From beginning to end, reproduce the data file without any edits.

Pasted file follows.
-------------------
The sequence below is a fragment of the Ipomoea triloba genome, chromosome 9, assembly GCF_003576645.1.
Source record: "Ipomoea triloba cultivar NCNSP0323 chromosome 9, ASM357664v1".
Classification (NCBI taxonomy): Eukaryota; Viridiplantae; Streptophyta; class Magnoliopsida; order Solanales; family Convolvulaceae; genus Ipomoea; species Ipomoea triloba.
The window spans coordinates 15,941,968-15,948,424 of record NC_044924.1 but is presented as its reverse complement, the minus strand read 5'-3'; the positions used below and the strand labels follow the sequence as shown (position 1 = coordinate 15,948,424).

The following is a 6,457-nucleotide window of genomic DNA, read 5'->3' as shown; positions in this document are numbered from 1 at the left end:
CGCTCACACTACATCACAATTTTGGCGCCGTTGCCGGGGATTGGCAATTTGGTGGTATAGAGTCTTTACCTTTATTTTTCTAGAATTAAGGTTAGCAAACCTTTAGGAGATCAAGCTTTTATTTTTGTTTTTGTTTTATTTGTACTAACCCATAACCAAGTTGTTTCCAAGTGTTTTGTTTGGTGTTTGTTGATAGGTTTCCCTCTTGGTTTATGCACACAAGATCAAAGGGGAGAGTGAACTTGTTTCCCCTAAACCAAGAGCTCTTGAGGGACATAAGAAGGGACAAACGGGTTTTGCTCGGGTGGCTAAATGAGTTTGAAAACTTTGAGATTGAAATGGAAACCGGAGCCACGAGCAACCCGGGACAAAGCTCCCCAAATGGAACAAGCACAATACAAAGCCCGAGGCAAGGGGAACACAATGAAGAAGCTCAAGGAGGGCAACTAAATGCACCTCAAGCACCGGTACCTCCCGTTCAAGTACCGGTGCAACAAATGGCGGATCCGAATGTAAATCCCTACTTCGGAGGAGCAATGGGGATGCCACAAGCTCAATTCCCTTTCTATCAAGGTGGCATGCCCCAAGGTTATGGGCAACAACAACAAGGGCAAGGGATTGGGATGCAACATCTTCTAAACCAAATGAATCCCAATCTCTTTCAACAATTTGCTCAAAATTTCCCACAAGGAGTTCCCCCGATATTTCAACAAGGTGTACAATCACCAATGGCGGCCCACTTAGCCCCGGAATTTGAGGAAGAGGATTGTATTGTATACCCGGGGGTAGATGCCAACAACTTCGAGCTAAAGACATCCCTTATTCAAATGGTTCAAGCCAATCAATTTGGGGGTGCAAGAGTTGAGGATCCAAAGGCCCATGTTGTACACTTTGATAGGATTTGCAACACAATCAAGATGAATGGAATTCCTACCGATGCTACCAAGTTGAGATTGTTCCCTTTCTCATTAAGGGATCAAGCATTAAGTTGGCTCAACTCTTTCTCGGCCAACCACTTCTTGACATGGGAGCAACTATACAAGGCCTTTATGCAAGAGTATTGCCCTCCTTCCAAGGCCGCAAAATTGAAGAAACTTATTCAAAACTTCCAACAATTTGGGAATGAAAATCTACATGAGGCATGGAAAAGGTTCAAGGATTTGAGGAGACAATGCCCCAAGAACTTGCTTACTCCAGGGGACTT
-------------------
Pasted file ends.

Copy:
The sequence below is a fragment of the Ipomoea triloba genome, chromosome 9, assembly GCF_003576645.1.
Source record: "Ipomoea triloba cultivar NCNSP0323 chromosome 9, ASM357664v1".
Classification (NCBI taxonomy): Eukaryota; Viridiplantae; Streptophyta; class Magnoliopsida; order Solanales; family Convolvulaceae; genus Ipomoea; species Ipomoea triloba.
The window spans coordinates 15,941,968-15,948,424 of record NC_044924.1 but is presented as its reverse complement, the minus strand read 5'-3'; the positions used below and the strand labels follow the sequence as shown (position 1 = coordinate 15,948,424).

The following is a 6,457-nucleotide window of genomic DNA, read 5'->3' as shown; positions in this document are numbered from 1 at the left end:
CGCTCACACTACATCACAATTTTGGCGCCGTTGCCGGGGATTGGCAATTTGGTGGTATAGAGTCTTTACCTTTATTTTTCTAGAATTAAGGTTAGCAAACCTTTAGGAGATCAAGCTTTTATTTTTGTTTTTGTTTTATTTGTACTAACCCATAACCAAGTTGTTTCCAAGTGTTTTGTTTGGTGTTTGTTGATAGGTTTCCCTCTTGGTTTATGCACACAAGATCAAAGGGGAGAGTGAACTTGTTTCCCCTAAACCAAGAGCTCTTGAGGGACATAAGAAGGGACAAACGGGTTTTGCTCGGGTGGCTAAATGAGTTTGAAAACTTTGAGATTGAAATGGAAACCGGAGCCACGAGCAACCCGGGACAAAGCTCCCCAAATGGAACAAGCACAATACAAAGCCCGAGGCAAGGGGAACACAATGAAGAAGCTCAAGGAGGGCAACTAAATGCACCTCAAGCACCGGTACCTCCCGTTCAAGTACCGGTGCAACAAATGGCGGATCCGAATGTAAATCCCTACTTCGGAGGAGCAATGGGGATGCCACAAGCTCAATTCCCTTTCTATCAAGGTGGCATGCCCCAAGGTTATGGGCAACAACAACAAGGGCAAGGGATTGGGATGCAACATCTTCTAAACCAAATGAATCCCAATCTCTTTCAACAATTTGCTCAAAATTTCCCACAAGGAGTTCCCCCGATATTTCAACAAGGTGTACAATCACCAATGGCGGCCCACTTAGCCCCGGAATTTGAGGAAGAGGATTGTATTGTATACCCGGGGGTAGATGCCAACAACTTCGAGCTAAAGACATCCCTTATTCAAATGGTTCAAGCCAATCAATTTGGGGGTGCAAGAGTTGAGGATCCAAAGGCCCATGTTGTACACTTTGATAGGATTTGCAACACAATCAAGATGAATGGAATTCCTACCGATGCTACCAAGTTGAGATTGTTCCCTTTCTCATTAAGGGATCAAGCATTAAGTTGGCTCAACTCTTTCTCGGCCAACCACTTCTTGACATGGGAGCAACTATACAAGGCCTTTATGCAAGAGTATTGCCCTCCTTCCAAGGCCGCAAAATTGAAGAAACTTATTCAAAACTTCCAACAATTTGGGAATGAAAATCTACATGAGGCATGGAAAAGGTTCAAGGATTTGAGGAGACAATGCCCCAAGAACTTGCTTACTCCAGGGGACTT